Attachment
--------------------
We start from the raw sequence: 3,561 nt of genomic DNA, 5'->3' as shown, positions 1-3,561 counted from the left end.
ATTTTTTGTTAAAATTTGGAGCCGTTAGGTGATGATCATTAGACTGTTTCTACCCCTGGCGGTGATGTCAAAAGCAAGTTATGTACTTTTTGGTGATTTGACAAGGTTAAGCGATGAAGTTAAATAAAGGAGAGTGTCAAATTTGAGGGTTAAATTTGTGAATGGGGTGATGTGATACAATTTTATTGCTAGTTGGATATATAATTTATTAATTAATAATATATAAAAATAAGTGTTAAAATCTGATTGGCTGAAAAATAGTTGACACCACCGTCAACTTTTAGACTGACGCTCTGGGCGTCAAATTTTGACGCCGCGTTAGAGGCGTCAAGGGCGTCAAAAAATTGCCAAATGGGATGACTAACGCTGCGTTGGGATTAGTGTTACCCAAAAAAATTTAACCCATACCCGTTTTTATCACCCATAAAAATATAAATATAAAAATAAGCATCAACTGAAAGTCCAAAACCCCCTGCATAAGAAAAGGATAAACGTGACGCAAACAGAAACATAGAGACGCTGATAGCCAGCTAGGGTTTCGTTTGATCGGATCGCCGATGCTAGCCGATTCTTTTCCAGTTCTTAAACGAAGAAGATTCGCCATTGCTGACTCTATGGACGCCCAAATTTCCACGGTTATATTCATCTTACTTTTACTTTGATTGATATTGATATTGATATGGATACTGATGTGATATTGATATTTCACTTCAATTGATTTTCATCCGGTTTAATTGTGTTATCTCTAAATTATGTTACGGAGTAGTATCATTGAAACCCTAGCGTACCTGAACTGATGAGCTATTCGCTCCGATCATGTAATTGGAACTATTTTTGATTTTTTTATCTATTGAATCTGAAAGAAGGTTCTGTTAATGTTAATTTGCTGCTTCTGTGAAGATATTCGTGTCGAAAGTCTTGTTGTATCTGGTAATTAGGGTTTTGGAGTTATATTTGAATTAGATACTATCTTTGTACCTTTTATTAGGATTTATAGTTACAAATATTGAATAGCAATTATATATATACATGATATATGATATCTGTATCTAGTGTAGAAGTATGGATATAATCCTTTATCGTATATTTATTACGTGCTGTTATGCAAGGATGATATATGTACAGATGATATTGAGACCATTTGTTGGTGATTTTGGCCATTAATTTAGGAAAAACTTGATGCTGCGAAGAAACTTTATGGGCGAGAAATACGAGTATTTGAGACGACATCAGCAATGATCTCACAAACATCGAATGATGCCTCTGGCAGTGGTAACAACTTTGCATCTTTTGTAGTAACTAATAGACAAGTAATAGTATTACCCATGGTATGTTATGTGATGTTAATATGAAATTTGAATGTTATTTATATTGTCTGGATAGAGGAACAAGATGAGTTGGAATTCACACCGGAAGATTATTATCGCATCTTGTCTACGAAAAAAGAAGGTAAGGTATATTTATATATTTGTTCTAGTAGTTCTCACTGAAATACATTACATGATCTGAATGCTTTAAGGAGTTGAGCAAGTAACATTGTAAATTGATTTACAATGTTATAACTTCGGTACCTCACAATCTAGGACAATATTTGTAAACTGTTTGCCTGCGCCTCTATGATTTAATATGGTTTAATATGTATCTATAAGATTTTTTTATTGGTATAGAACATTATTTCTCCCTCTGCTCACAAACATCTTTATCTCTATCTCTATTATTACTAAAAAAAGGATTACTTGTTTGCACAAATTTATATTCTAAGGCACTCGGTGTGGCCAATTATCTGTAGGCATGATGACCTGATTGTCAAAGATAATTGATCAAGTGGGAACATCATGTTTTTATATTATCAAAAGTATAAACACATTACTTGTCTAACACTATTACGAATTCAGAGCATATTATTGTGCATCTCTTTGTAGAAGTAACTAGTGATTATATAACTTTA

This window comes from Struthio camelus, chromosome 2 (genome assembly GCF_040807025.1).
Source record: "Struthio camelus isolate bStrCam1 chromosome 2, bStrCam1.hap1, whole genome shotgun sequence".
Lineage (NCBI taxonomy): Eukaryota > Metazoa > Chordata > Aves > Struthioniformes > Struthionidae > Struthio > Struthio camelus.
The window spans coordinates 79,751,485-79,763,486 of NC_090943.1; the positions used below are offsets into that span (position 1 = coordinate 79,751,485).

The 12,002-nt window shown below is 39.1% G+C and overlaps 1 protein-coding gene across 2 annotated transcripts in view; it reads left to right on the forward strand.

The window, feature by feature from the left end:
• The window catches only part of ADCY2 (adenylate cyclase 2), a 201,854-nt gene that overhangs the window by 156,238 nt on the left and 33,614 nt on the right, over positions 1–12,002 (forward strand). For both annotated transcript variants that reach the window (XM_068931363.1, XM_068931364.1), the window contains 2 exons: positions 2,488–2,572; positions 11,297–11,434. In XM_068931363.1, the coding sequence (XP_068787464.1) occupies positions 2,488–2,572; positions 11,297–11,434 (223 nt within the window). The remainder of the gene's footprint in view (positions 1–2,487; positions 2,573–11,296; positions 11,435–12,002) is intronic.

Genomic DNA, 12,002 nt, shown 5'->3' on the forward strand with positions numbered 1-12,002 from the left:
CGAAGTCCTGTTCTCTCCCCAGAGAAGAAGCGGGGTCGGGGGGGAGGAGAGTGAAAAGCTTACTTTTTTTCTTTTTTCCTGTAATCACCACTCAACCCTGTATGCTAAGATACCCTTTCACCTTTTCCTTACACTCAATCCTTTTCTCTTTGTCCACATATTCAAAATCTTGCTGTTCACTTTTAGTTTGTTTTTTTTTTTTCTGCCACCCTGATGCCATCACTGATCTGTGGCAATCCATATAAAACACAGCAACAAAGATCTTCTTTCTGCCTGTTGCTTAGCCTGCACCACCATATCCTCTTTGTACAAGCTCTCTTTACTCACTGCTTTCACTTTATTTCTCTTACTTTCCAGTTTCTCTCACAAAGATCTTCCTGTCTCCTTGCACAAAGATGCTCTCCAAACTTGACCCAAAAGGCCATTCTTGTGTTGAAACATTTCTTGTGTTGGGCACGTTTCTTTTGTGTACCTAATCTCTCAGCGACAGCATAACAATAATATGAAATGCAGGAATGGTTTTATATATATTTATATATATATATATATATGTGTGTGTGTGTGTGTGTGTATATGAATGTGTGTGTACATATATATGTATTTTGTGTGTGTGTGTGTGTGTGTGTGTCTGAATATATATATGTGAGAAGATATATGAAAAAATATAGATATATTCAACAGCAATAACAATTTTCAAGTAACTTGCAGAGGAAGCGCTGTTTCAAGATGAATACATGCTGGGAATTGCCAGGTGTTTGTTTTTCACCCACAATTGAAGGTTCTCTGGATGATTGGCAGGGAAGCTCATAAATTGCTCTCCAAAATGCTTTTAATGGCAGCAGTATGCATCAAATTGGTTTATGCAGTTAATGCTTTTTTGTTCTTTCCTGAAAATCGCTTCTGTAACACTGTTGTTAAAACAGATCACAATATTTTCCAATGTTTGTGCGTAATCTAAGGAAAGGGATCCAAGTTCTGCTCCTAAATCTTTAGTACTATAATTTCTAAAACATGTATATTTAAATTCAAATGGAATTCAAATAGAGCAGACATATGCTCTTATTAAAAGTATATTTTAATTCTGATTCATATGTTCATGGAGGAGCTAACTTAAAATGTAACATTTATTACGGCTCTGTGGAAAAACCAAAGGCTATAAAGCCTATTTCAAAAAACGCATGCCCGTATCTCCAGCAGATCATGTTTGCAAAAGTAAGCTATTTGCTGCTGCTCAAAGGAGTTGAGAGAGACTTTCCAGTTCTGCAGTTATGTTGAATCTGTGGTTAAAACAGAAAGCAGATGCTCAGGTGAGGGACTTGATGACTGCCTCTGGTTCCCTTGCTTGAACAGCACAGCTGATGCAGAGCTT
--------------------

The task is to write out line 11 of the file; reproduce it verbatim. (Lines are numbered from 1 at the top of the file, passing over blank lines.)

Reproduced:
CGAAGTCCTGTTCTCTCCCCAGAGAAGAAGCGGGGTCGGGGGGGAGGAGAGTGAAAAGCTTACTTTTTTTCTTTTTTCCTGTAATCACCACTCAACCCTGTATGCTAAGATACCCTTTCACCTTTTCCTTACACTCAATCCTTTTCTCTTTGTCCACATATTCAAAATCTTGCTGTTCACTTTTAGTTTGTTTTTTTTTTTTCTGCCACCCTGATGCCATCACTGATCTGTGGCAATCCATATAAAACACAGCAACAAAGATCTTCTTTCTGCCTGTTGCTTAGCCTGCACCACCATATCCTCTTTGTACAAGCTCTCTTTACTCACTGCTTTCACTTTATTTCTCTTACTTTCCAGTTTCTCTCACAAAGATCTTCCTGTCTCCTTGCACAAAGATGCTCTCCAAACTTGACCCAAAAGGCCATTCTTGTGTTGAAACATTTCTTGTGTTGGGCACGTTTCTTTTGTGTACCTAATCTCTCAGCGACAGCATAACAATAATATGAAATGCAGGAATGGTTTTATATATATTTATATATATATATATATATGTGTGTGTGTGTGTGTGTGTATATGAATGTGTGTGTACATATATATGTATTTTGTGTGTGTGTGTGTGTGTGTGTGTCTGAATATATATATGTGAGAAGATATATGAAAAAATATAGATATATTCAACAGCAATAACAATTTTCAAGTAACTTGCAGAGGAAGCGCTGTTTCAAGATGAATACATGCTGGGAATTGCCAGGTGTTTGTTTTTCACCCACAATTGAAGGTTCTCTGGATGATTGGCAGGGAAGCTCATAAATTGCTCTCCAAAATGCTTTTAATGGCAGCAGTATGCATCAAATTGGTTTATGCAGTTAATGCTTTTTTGTTCTTTCCTGAAAATCGCTTCTGTAACACTGTTGTTAAAACAGATCACAATATTTTCCAATGTTTGTGCGTAATCTAAGGAAAGGGATCCAAGTTCTGCTCCTAAATCTTTAGTACTATAATTTCTAAAACATGTATATTTAAATTCAAATGGAATTCAAATAGAGCAGACATATGCTCTTATTAAAAGTATATTTTAATTCTGATTCATATGTTCATGGAGGAGCTAACTTAAAATGTAACATTTATTACGGCTCTGTGGAAAAACCAAAGGCTATAAAGCCTATTTCAAAAAACGCATGCCCGTATCTCCAGCAGATCATGTTTGCAAAAGTAAGCTATTTGCTGCTGCTCAAAGGAGTTGAGAGAGACTTTCCAGTTCTGCAGTTATGTTGAATCTGTGGTTAAAACAGAAAGCAGATGCTCAGGTGAGGGACTTGATGACTGCCTCTGGTTCCCTTGCTTGAACAGCACAGCTGATGCAGAGCTT